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Milken Institute Global Conference Highlights Through the Eyes of Todd Harrison


Lessons learned from America's left coast.

  • Other items discussed included the potential for "cumulative and inter-related" cross-border friction, a decline in the standard of living for future generation on a global basis, and the world pushing risk further out on the time continuum (another mainstay theme in the 'Ville).

  • The optimism stemmed from our ability, one and all, to learn from our past which -- as Minyans know -- is the only difference between a lesson and a mistake.

  • Greece is a symptom, not a cause. Look for Portugal, Spain, and potentially the UK to follow suit. The US, it was noted, is not far from Greece in terms of our debt ratio (although we have a currency lever that others don't). This, too, should be old hat for Minyans.

  • This panel featured a spirited discussion between Ted Turner and T. Boone Pickens on America's Energy Future.

  • "Immigration has leapfrogged energy reform due to Harry Reid's electoral needs in Nevada". T Boone Pickens.

  • The next panel I attended was What's next for Wall Street? (Please note the question at the 69-minute mark).

  • Regulatory reform will lead to the removal of outliers; less risk, but more confined reward.

  • Look for "regulatory arbitrage," stateside and abroad, as players identify loopholes in the system; this introduces "tail risk" for future generations.

  • Greed wasn't just the prevalent in the end-users of the risk equation; it was supplied and fostered by financial institutions.

  • Global hedge funds are beginning to get back to their high-water marks.

  • Is an unforeseen risk the correlation of hedge fund strategies, an event perhaps triggered by regulatory reform? Other risks include counter-party (derivative) risk, pricing power risk (deflation) and populism (social) risk.

  • Positives include mergers & acquisitions coming back, corporate America is de-leveraged (for the time being), headcounts are already reduced and productivity on the rise.

  • An excellent lunch panel on the first day: Global Overview.

  • The assets under management by the attendees at the conference equal roughly 18% of global GDP. Think about that for a moment.

  • Per capita income disparities. Mexico $10k/per, China $1-2k/per, India $1K/per.

  • We're seeing the highest foreclosure rates since the Great Depression and unemployment at the highest level since 1983.

  • Vicente Fox, former President of Mexico, offered that drugs and crime is a global problem and human capital is a global solution.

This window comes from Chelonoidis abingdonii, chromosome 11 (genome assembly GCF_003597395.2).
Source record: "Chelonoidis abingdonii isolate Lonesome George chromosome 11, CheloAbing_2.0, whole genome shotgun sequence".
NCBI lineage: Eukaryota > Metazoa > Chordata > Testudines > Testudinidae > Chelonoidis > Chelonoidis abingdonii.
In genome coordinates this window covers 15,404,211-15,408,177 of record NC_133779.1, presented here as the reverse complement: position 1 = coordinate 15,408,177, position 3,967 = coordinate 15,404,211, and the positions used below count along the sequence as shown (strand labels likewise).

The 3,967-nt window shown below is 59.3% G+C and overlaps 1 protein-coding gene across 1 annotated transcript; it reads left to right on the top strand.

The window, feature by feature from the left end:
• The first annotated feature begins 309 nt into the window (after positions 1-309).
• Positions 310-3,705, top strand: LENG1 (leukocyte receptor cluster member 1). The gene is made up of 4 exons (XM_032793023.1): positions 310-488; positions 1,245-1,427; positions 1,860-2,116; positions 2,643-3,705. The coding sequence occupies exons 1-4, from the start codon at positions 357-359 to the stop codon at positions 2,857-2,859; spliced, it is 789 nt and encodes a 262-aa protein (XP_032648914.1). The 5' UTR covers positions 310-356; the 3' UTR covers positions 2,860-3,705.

• We risk a leadership void for the next generation, particularly given the complexities of global governance (G20).

  • 10 necessary solutions for next 50 years: democracy, disease, education, energy, the environment, food, population, poverty, terrorism/war and water. Most of these, it was noted, can be solved by energy solutions and education.

Minyan Musings, April 27, 2010

With a full day under my belt, I was jazzed to dig in for a second stretch of intellectual agility and seasoned acumen. As a firm believer that true education resides in the residual grist of variant views, I found myself racing to panels and fostering relationships in the hallways. Minyans should know we were well-represented; many took the time to proudly proclaim they were part of the Minyanville community. It was humbling and heartfelt in one fell swoop.

As I continue to channel these vibes -- I feel like a cross between a UHF antennae and Andy Dufresne after he crawled out of that river -- please remember that I've done my best to honor the accuracy of the speakers. For the full-on Milken experience, and the quote-unquote, I highly recommend chewing through the hours of video content on their online platform.

To that end, I would be remiss if I didn't offer serious snaps to the staffers at the conference. As someone who has thrown his fair share of shindigs, I know how much work these types of events entail. The fact that it sailed as smoothly as it did speaks to the elbow grease behind the scenes. It was very impressive, soup to nuts, and that effort needs to be recognized.

On the content front:

  • The Breakfast Panel theme was the US Overview: Main Street Waits for its Rally.

  • Ron Bloom, Sr. Advisor of the US Treasury, offered that the odds of another Great Depression are not zero but "way, way reduced."

  • Michael McCallister, CEO of Humana, Inc. (HUM) shared that healthcare is a driver of inflation and, more importantly, obesity trends are alarming and will be a major issue for healthcare costs going forward.

  • John Engler, CEO, National Assoc. of Manufacturers, offered that productivity is soaring, efficiency is on this rise. This speaks to one of our 2009 Themes, The Employment Conundrum, when we offered:

    While it's no stretch to assume a further uptick in unemployment -- remember, it was 25% during The Great Depression -- the ironic twist is that those with jobs will also feel the pinch. Expect relative pay cuts, rather than salary bumps, to be a central theme this year despite folks working twice as hard to absorb the productivity chasm.

  • David Simon, CEO of Simon Property Group (SPG) was surprised the recovery is as robust as it is and wonders how long it will last. We need to see job growth to sustain the consumer, it will take "quite some time" and commercial real estate is still not out of the woods. Higher rates will negatively impact that sector. If and when we see another leg lower, the losses will impact the economy. It's too early to declare victory for the consumer or commercial real estate and we need to be careful setting consumer agendas. We need to tax internet purchases the way mom & pop shops are taxed.
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